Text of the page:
Second, the court concluded that Zuk's sentence was substantively unreasonable. That was primarily because the district court "focused almost entirely on Zuk's autism spectrum" diagnosis. That was particularly problematic because the record didn't support a conclusion that Zuk's condition caused his criminal behavior (he admitted, when caught, that he knew what he was doing was illegal). That was a legitimate consideration in determining sentence, but couldn't be the driving factor. In addition, Zuk's sentence created serious issues of disparity with similarly situated defendants - including the 16-year old in Texas who got 50 years in state court for his role and the "other members of his online community [who] received sentences of 96 to 222 months' imprisonment." Zuk's sentence was also much lower than the Guidelines recommended for a non-aggravated possession conviction.

WV Aggravated Robbery Requires Use of Force

US v. Salmons: Salmons was convicted of being a felon in possession of a firearm. In the PSR, his offense level was enhanced because he had a prior conviction for a "crime of violence" - West Virginia aggravated robbery. Salmons objected, back in the pre-Beckles days, that his prior didn't involve the use of force and therefore couldn't be a crime of violence. The district court disagreed and denied the objection, calculating Salmons's Guideline range to be 30 to 37 months. The district court imposed a sentence of 12 months and 1 day.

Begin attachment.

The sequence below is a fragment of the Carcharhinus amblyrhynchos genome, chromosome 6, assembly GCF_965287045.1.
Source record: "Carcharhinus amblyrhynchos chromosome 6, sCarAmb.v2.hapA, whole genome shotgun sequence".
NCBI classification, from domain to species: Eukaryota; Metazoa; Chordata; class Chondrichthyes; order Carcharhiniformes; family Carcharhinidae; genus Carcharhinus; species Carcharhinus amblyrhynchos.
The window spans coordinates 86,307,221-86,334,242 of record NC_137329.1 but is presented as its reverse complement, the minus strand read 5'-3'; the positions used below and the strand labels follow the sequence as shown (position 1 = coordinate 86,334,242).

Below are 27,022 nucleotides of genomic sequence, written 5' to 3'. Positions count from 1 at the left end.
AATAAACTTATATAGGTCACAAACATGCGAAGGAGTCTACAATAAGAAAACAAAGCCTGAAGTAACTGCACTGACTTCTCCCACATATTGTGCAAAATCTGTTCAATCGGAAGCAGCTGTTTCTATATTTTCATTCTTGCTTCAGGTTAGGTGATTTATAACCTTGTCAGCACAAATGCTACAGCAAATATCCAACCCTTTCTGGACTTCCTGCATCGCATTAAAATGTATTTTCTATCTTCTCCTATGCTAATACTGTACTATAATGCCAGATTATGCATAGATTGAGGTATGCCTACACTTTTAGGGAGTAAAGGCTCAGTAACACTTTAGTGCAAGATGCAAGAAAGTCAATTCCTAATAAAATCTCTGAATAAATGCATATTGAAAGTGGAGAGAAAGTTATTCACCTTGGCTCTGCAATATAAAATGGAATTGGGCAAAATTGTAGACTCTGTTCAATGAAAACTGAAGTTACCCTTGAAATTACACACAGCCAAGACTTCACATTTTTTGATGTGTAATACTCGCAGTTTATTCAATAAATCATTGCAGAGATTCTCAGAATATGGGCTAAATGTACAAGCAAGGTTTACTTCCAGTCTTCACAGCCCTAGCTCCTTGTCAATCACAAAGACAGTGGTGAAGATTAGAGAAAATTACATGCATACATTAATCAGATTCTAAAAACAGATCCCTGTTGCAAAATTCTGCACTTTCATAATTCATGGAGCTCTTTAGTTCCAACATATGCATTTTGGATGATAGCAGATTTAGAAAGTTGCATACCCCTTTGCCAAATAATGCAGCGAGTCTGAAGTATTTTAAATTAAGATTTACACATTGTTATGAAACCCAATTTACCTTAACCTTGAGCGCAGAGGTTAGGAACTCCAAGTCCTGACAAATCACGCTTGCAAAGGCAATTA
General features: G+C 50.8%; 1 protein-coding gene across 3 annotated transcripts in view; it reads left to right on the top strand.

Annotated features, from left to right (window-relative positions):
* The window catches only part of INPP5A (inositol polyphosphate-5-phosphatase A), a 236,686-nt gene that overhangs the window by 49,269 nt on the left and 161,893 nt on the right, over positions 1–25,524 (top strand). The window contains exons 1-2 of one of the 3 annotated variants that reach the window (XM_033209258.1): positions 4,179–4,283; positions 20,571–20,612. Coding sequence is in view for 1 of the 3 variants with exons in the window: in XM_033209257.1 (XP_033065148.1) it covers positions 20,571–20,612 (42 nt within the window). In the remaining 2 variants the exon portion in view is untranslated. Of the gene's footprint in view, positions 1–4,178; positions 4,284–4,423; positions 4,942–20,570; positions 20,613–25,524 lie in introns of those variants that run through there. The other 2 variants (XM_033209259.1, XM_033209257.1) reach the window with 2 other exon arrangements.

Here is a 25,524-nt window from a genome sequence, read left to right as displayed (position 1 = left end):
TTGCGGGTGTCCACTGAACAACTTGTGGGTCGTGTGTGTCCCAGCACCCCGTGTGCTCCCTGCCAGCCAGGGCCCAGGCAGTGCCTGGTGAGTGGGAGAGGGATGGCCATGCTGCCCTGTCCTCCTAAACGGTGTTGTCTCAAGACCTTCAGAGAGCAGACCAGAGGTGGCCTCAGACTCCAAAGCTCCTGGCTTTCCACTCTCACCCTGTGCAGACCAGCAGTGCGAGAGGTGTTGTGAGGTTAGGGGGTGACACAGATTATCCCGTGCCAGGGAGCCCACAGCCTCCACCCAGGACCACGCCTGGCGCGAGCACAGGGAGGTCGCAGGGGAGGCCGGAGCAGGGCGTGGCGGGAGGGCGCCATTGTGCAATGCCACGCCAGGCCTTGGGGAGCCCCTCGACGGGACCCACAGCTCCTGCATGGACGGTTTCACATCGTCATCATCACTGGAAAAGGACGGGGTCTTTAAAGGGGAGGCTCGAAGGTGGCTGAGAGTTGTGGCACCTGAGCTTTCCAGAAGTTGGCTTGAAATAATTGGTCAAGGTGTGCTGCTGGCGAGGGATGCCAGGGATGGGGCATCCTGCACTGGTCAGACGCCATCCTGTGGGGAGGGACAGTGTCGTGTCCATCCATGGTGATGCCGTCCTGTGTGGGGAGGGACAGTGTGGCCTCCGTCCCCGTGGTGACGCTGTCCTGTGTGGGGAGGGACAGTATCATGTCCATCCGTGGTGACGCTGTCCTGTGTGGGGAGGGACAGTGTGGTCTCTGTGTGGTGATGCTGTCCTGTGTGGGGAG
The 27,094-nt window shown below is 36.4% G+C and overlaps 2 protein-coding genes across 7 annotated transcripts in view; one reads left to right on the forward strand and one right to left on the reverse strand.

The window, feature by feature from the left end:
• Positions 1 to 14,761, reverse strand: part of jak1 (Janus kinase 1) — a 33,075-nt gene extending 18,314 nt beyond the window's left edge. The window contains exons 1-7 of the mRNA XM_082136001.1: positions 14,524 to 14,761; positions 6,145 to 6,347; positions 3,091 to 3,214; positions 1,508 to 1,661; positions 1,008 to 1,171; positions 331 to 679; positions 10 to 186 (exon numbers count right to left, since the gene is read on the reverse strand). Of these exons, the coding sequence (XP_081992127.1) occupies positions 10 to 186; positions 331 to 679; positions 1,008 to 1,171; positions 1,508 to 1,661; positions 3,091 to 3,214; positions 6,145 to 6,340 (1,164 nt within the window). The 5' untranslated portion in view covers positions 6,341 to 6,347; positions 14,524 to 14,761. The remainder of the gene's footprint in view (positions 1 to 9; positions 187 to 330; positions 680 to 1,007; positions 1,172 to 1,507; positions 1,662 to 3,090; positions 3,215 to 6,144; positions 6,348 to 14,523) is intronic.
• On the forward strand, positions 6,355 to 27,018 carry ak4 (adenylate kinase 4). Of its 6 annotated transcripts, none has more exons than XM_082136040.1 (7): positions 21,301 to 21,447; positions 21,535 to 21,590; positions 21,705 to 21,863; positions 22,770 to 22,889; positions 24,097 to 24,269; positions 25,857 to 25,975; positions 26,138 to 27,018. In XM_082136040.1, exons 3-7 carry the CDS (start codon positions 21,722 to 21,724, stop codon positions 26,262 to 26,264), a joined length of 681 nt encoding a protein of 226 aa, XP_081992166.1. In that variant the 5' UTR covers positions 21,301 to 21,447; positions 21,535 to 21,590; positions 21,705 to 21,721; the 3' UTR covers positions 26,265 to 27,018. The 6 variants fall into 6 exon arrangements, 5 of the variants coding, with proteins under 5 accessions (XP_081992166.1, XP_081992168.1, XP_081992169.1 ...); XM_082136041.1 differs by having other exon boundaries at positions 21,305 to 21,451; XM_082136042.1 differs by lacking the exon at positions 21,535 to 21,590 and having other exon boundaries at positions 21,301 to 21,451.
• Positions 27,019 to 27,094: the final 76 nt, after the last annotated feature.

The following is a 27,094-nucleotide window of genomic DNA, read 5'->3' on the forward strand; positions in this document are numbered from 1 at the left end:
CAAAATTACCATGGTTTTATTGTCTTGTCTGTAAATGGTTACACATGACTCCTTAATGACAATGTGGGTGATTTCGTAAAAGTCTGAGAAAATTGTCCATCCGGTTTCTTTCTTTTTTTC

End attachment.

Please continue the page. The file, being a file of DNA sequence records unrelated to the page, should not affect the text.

Salmons appealed his sentence, which the Fourth Circuit affirmed. The court held that "aggravated" robbery - which requires strangulation, suffocation, striking, beating, or other violence to the person, or the threat or presentment of firearms or "other deadly weapon or instrumentality whatsoever" qualified as a crime of violence under the force clause. "These are brutal acts," the court concluded. The court found no distinction between this prior and SC strong-arm robbery and federal bank robbery, all of which require "violent force" as defined by the Supreme Court. The court noted that West Virginia distinguishes between regular and aggravated robberies "to expressly delineate the more violent forms of the offense." Furthermore, Salmons couldn't point to any WV case suggesting the offense could be committed by something other than the use of force.